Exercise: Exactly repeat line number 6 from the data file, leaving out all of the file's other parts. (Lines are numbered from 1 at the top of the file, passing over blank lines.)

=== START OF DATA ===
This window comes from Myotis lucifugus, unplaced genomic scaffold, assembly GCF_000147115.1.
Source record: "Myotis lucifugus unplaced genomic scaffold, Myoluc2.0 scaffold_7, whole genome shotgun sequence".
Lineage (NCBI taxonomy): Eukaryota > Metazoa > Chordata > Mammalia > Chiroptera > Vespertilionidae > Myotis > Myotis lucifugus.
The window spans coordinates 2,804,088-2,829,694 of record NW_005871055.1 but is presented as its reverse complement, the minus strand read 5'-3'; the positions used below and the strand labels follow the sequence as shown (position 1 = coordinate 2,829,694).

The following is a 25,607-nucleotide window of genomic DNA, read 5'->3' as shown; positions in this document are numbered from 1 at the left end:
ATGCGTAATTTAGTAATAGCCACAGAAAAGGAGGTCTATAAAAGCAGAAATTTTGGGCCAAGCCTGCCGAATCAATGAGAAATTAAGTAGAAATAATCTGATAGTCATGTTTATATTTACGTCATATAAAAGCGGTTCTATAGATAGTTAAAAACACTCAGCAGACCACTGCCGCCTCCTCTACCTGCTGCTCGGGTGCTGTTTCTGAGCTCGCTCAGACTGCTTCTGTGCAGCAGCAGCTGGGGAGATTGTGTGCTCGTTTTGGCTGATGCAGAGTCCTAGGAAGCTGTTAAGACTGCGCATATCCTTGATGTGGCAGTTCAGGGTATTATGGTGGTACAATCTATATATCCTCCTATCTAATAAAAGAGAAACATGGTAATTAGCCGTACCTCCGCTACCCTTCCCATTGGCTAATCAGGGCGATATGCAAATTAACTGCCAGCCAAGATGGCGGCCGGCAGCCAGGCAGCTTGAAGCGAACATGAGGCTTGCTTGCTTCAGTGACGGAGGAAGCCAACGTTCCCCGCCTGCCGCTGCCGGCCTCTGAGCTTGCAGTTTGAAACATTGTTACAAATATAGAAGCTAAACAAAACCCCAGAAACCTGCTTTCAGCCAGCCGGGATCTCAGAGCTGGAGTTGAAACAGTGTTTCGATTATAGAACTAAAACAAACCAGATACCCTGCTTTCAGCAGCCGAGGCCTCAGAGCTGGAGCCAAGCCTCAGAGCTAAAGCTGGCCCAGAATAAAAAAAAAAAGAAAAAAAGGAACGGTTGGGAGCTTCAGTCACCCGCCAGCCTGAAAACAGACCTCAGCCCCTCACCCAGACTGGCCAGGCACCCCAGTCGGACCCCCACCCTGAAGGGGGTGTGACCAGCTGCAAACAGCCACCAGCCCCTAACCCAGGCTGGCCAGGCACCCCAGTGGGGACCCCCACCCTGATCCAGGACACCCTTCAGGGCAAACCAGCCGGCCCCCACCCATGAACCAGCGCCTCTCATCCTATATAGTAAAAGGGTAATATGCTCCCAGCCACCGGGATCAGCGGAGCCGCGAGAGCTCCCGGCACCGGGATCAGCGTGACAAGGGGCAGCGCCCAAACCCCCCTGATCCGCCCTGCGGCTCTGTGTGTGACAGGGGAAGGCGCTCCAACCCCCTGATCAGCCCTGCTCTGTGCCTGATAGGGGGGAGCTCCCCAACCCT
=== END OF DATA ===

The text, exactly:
ATGCGTAATTTAGTAATAGCCACAGAAAAGGAGGTCTATAAAAGCAGAAATTTTGGGCCAAGCCTGCCGAATCAATGAGAAATTAAGTAGAAATAATCTGATAGTCATGTTTATATTTACGTCATATAAAAGCGGTTCTATAGATAGTTAAAAACACTCAGCAGACCACTGCCGCCTCCTCTACCTGCTGCTCGGGTGCTGTTTCTGAGCTCGCTCAGACTGCTTCTGTGCAGCAGCAGCTGGGGAGATTGTGTGCTCGTTTTGGCTGATGCAGAGTCCTAGGAAGCTGTTAAGACTGCGCATATCCTTGATGTGGCAGTTCAGGGTATTATGGTGGTACAATCTATATATCCTCCTATCTAATAAAAGAGAAACATGGTAATTAGCCGTACCTCCGCTACCCTTCCCATTGGCTAATCAGGGCGATATGCAAATTAACTGCCAGCCAAGATGGCGGCCGGCAGCCAGGCAGCTTGAAGCGAACATGAGGCTTGCTTGCTTCAGTGACGGAGGAAGCCAACGTTCCCCGCCTGCCGCTGCCGGCCTCTGAGCTTGCAGTTTGAAACATTGTTACAAATATAGAAGCTAAACAAAACCCCAGAAACCTGCTTTCAGCCAGCCGGGATCTCAGAGCTGGAGTTGAAACAGTGTTTCGATTATAGAACTAAAACAAACCAGATACCCTGCTTTCAGCAGCCGAGGCCTCAGAGCTGGAGCCAAGCCTCAGAGCTAAAGCTGGCCCAGAATAAAAAAAAAAAGAAAAAAAGGAACGGTTGGGAGCTTCAGTCACCCGCCAGCCTGAAAACAGACCTCAGCCCCTCACCCAGACTGGCCAGGCACCCCAGTCGGACCCCCACCCTGAAGGGGGTGTGACCAGCTGCAAACAGCCACCAGCCCCTAACCCAGGCTGGCCAGGCACCCCAGTGGGGACCCCCACCCTGATCCAGGACACCCTTCAGGGCAAACCAGCCGGCCCCCACCCATGAACCAGCGCCTCTCATCCTATATAGTAAAAGGGTAATATGCTCCCAGCCACCGGGATCAGCGGAGCCGCGAGAGCTCCCGGCACCGGGATCAGCGTGACAAGGGGCAGCGCCCAAACCCCCCTGATCCGCCCTGCGGCTCTGTGTGTGACAGGGGAAGGCGCTCCAACCCCCTGATCAGCCCTGCTCTGTGCCTGATAGGGGGGAGCTCCCCAACCCT